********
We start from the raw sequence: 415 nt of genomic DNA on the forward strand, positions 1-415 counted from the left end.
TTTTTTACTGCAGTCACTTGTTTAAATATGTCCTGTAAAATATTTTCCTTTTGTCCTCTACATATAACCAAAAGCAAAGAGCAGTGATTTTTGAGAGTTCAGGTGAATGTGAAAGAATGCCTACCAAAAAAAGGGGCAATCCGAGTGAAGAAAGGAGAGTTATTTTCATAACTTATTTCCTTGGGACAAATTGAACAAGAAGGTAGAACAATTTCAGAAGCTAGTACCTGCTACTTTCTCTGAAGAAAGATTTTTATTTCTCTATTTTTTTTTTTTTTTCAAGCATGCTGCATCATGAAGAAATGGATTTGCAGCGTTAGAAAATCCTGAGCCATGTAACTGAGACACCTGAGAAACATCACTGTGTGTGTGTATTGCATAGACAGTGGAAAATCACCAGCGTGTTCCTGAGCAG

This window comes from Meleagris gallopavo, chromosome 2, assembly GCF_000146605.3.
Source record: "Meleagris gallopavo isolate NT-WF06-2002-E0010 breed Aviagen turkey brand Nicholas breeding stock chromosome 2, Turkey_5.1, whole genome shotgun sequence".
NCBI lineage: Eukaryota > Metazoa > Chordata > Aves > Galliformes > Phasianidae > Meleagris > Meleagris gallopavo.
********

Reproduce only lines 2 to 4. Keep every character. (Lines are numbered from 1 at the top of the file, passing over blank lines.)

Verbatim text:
TTTTTTACTGCAGTCACTTGTTTAAATATGTCCTGTAAAATATTTTCCTTTTGTCCTCTACATATAACCAAAAGCAAAGAGCAGTGATTTTTGAGAGTTCAGGTGAATGTGAAAGAATGCCTACCAAAAAAAGGGGCAATCCGAGTGAAGAAAGGAGAGTTATTTTCATAACTTATTTCCTTGGGACAAATTGAACAAGAAGGTAGAACAATTTCAGAAGCTAGTACCTGCTACTTTCTCTGAAGAAAGATTTTTATTTCTCTATTTTTTTTTTTTTTTCAAGCATGCTGCATCATGAAGAAATGGATTTGCAGCGTTAGAAAATCCTGAGCCATGTAACTGAGACACCTGAGAAACATCACTGTGTGTGTGTATTGCATAGACAGTGGAAAATCACCAGCGTGTTCCTGAGCAG

This window comes from Meleagris gallopavo, chromosome 2, assembly GCF_000146605.3.
Source record: "Meleagris gallopavo isolate NT-WF06-2002-E0010 breed Aviagen turkey brand Nicholas breeding stock chromosome 2, Turkey_5.1, whole genome shotgun sequence".